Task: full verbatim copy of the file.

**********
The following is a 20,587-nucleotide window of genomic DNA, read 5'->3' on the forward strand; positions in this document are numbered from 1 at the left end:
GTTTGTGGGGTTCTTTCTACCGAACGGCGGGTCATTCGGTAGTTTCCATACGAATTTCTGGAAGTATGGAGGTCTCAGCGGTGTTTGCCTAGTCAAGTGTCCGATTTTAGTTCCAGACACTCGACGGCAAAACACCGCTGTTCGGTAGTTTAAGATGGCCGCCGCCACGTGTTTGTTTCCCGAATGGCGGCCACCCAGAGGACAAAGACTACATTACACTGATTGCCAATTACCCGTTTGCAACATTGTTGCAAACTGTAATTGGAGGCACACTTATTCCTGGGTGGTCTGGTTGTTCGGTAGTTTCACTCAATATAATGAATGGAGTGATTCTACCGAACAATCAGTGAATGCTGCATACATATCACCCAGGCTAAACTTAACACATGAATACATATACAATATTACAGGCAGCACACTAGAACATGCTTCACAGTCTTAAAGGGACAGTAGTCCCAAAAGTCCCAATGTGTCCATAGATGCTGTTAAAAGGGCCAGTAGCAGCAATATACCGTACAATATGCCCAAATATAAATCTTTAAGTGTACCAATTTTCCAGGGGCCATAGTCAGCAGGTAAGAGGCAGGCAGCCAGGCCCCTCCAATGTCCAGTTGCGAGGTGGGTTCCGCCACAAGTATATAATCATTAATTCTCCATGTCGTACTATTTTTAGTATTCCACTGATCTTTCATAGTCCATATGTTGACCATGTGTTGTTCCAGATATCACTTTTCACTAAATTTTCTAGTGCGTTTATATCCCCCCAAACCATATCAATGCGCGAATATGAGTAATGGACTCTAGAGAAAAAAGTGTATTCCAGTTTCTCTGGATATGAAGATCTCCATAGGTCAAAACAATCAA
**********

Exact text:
The following is a 20,587-nucleotide window of genomic DNA, read 5'->3' on the forward strand; positions in this document are numbered from 1 at the left end:
GTTTGTGGGGTTCTTTCTACCGAACGGCGGGTCATTCGGTAGTTTCCATACGAATTTCTGGAAGTATGGAGGTCTCAGCGGTGTTTGCCTAGTCAAGTGTCCGATTTTAGTTCCAGACACTCGACGGCAAAACACCGCTGTTCGGTAGTTTAAGATGGCCGCCGCCACGTGTTTGTTTCCCGAATGGCGGCCACCCAGAGGACAAAGACTACATTACACTGATTGCCAATTACCCGTTTGCAACATTGTTGCAAACTGTAATTGGAGGCACACTTATTCCTGGGTGGTCTGGTTGTTCGGTAGTTTCACTCAATATAATGAATGGAGTGATTCTACCGAACAATCAGTGAATGCTGCATACATATCACCCAGGCTAAACTTAACACATGAATACATATACAATATTACAGGCAGCACACTAGAACATGCTTCACAGTCTTAAAGGGACAGTAGTCCCAAAAGTCCCAATGTGTCCATAGATGCTGTTAAAAGGGCCAGTAGCAGCAATATACCGTACAATATGCCCAAATATAAATCTTTAAGTGTACCAATTTTCCAGGGGCCATAGTCAGCAGGTAAGAGGCAGGCAGCCAGGCCCCTCCAATGTCCAGTTGCGAGGTGGGTTCCGCCACAAGTATATAATCATTAATTCTCCATGTCGTACTATTTTTAGTATTCCACTGATCTTTCATAGTCCATATGTTGACCATGTGTTGTTCCAGATATCACTTTTCACTAAATTTTCTAGTGCGTTTATATCCCCCCAAACCATATCAATGCGCGAATATGAGTAATGGACTCTAGAGAAAAAAGTGTATTCCAGTTTCTCTGGATATGAAGATCTCCATAGGTCAAAACAATCAA